Vladimir Ivanovich Vernadsky Medal 2012 Jean-Pierre Gattuso

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European Geosciences Union


Jean-Pierre Gattuso

Jean-Pierre Gattuso
Jean-Pierre Gattuso

The 2012 Vladimir Ivanovich Vernadsky Medal is awarded to Jean-Pierre Gattuso for creative and scholarly contributions to biogeosciences at the interface between microbial ecology, coral ecology, biogeochemistry and chemical oceanography.

Jean-Pierre Gattuso is a CNRS Senior Research Scientist (Directeur de recherche de 1ère classe) at the Laboratoire d’Océanographie de Villefranche-Sur-Mer (France). Jean-Pierre Gattuso started his studies in Biological Oceanography at the University of Aix-Marseille II, where he received his BSc, MSc, and PhD degrees. After a reader position at the University of Nice he spent three years as a postdoctoral research scientist at the Australian Institute for Marine Science. In 1990, he entered a position as CNRS research scientist at the Laboratory EPHE/Marine Biology, in Perpignan. Only three years later, Gattuso moved to Monaco to become program leader at the Observatoire Océanologique Européen. In 1994 he finished his habilitation in Biological Oceanography at the University of Nice. From 1998 until 2004 he was leading the research group ‘Diversity, Biogeochemistry and Microbial Ecology’ at the French Laboratoire d’Océanographie in Villefranche-sur-mer, from 2005 on he is acting here as a CNRS Senior Research Scientist. In the years 2004 and 2005, Gattuso went as a visiting scientist to the Rutgers University and the National Center for Atmospheric Research, and between 2006 and 2011 he served as a research professor at the Marine Biology Institute at the Shantou University in China. Among several affiliations to scientific societies and numerous community services, Gattuso is a member of the European Geosciences Union and one of the two founding editors of the EGU journal Biogeosciences.

The research performed by Gattuso is very interdisciplinary. His early work on coral functioning and physiology and coral community metabolism had a major impact on the research field. He systematically unravelled carbon flows within coral communities; i.e. he documented how and to what extent the organic and inorganic carbon cycles were linked. This work basically settled the discussion whether pristine corals are carbon dioxide sources or sinks and how this may change upon eutrophication. Gattuso has also made major contributions to document and identify the factors governing ecosystem metabolism in coastal areas. He provided one of the first global assessments of coastal ecosystem metabolism and published the first paper on benthic primary production in the global ocean, an underappreciated and understudied topic. His most important contributions to scientific progress are related to ocean acidification and its effect on organisms, communities and ecosystems. The scientific approaches combine laboratory with field work in natural settings ranging from the Red Sea to the Arctic Ocean and Alpine lakes, and include even software development. He has trained numerous masters and PhD students, and Postdocs. The research of Gattuso and his co-workers has resulted in numerous publications in key journals and led to a better understanding in the interdisciplinary scientific fields. The interdisciplinarity and internationality of his research and the combination of multiple approaches to solve the important open questions in the carbon cycle are in the sense of Vladimir I. Vernadsky’s scientific work.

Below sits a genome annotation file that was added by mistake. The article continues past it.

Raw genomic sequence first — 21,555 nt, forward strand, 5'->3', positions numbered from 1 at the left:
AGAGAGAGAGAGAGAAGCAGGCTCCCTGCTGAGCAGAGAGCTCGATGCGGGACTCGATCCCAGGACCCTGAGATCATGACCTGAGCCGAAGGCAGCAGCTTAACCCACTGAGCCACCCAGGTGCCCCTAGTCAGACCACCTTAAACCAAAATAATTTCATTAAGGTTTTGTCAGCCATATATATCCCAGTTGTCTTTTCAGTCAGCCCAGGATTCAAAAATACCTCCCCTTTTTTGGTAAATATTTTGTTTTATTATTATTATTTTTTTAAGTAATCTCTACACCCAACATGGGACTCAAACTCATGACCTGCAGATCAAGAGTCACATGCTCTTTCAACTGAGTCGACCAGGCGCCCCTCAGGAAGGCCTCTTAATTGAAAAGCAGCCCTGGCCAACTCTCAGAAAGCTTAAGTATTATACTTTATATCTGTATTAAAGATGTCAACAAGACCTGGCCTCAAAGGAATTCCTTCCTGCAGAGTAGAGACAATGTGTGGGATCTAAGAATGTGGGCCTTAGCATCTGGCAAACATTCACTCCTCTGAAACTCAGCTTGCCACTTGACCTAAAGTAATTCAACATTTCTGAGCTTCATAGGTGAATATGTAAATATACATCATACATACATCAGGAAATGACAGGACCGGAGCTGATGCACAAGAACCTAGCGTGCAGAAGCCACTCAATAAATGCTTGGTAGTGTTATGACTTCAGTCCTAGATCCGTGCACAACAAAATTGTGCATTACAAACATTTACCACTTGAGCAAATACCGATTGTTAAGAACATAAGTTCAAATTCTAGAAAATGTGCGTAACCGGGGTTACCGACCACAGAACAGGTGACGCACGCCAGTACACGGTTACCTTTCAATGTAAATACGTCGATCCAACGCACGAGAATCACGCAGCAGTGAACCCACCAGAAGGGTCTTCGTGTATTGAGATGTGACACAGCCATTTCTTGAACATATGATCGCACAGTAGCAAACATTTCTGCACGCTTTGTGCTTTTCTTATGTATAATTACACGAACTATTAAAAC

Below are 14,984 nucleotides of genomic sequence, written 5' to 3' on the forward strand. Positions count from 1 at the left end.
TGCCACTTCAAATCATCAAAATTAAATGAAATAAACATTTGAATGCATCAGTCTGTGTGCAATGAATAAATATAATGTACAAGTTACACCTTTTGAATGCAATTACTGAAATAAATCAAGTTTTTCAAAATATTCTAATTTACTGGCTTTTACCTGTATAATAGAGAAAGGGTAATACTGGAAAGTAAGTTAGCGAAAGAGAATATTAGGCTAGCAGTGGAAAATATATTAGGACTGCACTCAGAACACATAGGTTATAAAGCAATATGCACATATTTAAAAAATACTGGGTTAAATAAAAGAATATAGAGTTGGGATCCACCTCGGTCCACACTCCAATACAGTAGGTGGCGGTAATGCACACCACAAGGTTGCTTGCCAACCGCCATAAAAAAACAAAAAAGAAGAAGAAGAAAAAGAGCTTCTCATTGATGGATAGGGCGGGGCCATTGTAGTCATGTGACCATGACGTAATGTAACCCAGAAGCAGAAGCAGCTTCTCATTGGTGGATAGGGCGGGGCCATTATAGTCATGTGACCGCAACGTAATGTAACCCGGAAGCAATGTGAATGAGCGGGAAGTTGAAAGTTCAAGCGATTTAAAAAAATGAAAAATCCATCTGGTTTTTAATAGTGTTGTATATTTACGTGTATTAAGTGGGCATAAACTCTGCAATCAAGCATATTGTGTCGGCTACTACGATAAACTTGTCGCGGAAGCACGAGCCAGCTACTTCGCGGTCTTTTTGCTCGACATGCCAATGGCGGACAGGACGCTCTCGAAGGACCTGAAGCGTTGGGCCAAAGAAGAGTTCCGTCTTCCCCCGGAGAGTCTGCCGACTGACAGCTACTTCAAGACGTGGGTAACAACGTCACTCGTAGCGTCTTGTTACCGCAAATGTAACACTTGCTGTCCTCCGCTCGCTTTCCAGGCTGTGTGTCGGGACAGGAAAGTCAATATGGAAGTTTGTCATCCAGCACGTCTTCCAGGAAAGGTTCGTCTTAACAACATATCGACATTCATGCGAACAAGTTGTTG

Besides other community services, Gattuso was Founding President of the Biogeosciences division of the European Geosciences Union, is co-ordinator of the EU project on Ocean Acidification (EPOCA), and he serves on many international panels and boards that co-ordinate and direct global research on the marine carbon cycle. All these powerful efforts were driven by his strong dedication to foster biogeosciences. The Vladimir Ivanovich Vernadsky medal committee has nominated Gattuso for his important contributions to biogeosciences, in particular at the interface between microbial ecology, coral and coastal ecology, biogeochemistry and chemical oceanography. He has been and is an enormously active driver in the biogeoscience world, serving through scholar- and mentorship, innovation, and community outreach.